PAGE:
Why workplaces should provide free period products
Menopause & Unexpected Bleeding at Work
Unexpected and heavy bleeding is a common symptom of menopause. Menopause is rarely a topic of open discussion in the workplace — despite the fact that nearly half of the world’s population experiences or will experience this biological transition, which marks the end of a person’s menstrual cycle and fertility.
The definition of menopause is when a person with a uterus has had no periods for 12 months. The time leading up to menopause is known as perimenopause, and afterwards is postmenopause. During the menopause transition (lasting between 4 to 10 years), the balance of hormones in the body changes, and this can result in a wide range of symptoms, both physical and psychological.
According to a study from the Society for Endocrinology in the US, a startling one in four people will experience serious menopause symptoms. One of these symptoms is abnormal bleeding - and it’s normal in that some people will bleed:
- Too much
- Too long
- Too soon
With this in mind, it’s extremely likely that people in the midst of their menopause transition might be caught with no period products on them at work. The shame, disruption, discomfort and stress when this happens has a huge impact on employee’s wellbeing and productivity.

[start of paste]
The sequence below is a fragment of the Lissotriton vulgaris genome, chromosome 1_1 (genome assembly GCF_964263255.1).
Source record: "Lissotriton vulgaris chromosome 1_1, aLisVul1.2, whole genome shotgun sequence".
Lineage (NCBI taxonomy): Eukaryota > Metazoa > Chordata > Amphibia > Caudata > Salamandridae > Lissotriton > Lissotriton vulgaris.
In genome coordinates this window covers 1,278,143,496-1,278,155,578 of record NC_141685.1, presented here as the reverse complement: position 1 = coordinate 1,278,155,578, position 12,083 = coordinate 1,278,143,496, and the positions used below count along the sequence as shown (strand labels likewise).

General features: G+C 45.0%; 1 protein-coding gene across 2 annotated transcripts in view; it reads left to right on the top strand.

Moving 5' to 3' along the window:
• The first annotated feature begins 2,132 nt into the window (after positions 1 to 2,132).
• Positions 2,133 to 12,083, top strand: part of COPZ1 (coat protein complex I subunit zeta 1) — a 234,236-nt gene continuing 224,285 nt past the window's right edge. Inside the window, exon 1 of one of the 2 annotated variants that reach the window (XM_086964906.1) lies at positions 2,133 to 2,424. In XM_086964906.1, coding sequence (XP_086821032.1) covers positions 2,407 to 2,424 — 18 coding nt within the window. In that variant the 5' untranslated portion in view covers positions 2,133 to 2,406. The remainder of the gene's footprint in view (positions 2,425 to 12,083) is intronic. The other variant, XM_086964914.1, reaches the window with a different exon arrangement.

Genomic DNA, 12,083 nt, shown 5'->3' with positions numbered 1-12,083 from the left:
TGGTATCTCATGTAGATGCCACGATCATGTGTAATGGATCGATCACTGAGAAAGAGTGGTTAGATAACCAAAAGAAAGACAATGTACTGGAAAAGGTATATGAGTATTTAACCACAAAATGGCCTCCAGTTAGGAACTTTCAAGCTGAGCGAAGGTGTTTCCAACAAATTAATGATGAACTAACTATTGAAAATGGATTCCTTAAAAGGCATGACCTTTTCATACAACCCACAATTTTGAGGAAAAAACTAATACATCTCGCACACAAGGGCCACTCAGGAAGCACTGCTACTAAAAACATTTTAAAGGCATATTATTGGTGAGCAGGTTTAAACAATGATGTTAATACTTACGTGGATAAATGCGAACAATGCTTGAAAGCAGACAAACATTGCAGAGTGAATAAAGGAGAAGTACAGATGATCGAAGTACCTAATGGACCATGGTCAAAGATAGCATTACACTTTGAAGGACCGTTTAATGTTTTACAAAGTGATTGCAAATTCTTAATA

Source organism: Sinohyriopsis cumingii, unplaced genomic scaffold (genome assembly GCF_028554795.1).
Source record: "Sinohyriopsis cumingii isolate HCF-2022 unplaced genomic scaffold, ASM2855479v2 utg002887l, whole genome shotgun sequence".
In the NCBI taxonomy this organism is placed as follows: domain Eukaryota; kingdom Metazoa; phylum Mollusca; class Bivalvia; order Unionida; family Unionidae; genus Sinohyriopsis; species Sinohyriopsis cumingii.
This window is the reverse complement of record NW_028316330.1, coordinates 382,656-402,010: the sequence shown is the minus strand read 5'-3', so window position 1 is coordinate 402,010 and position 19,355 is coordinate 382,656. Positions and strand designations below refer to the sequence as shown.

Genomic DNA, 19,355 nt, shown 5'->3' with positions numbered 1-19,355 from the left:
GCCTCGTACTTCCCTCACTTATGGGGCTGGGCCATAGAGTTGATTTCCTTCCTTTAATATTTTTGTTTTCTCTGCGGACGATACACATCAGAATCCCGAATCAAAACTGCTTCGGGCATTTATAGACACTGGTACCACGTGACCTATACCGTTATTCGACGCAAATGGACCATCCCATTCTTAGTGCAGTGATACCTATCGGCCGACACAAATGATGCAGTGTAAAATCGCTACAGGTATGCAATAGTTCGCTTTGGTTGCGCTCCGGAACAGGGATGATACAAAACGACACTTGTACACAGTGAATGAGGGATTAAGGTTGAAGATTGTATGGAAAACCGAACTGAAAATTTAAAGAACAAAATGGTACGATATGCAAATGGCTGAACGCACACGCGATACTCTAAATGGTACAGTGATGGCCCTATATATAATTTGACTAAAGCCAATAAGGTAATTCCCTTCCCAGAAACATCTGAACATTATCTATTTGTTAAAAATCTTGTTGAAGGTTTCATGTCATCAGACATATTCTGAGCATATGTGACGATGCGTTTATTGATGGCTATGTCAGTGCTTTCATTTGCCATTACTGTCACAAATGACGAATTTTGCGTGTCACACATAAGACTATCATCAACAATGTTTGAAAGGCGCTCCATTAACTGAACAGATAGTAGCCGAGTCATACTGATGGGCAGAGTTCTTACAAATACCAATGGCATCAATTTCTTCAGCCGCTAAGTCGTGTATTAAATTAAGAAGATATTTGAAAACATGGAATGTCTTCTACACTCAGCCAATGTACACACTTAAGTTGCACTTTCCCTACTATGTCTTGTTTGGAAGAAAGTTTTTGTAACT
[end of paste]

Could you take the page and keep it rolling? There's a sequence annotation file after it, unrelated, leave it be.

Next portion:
Watch this video with Jane where she talks about her experience of unexpected bleeding at work and how it would have helped if her workplace supplied free period products in the bathrooms.
Everyone deserves basic necessities where they work. Workplaces provide everything most people need in the toilets, which includes toilet paper, soap, and in some cases, fancy hand wash and creams. Periods are a natural part of life and a biological function that occurs (mostly) once a month. So why don’t we cater for periods in the same way?
Many big and small companies are providing period products for their employees, and we should all look at them and follow their lead. Providing period products at work is the right and inclusive thing to do.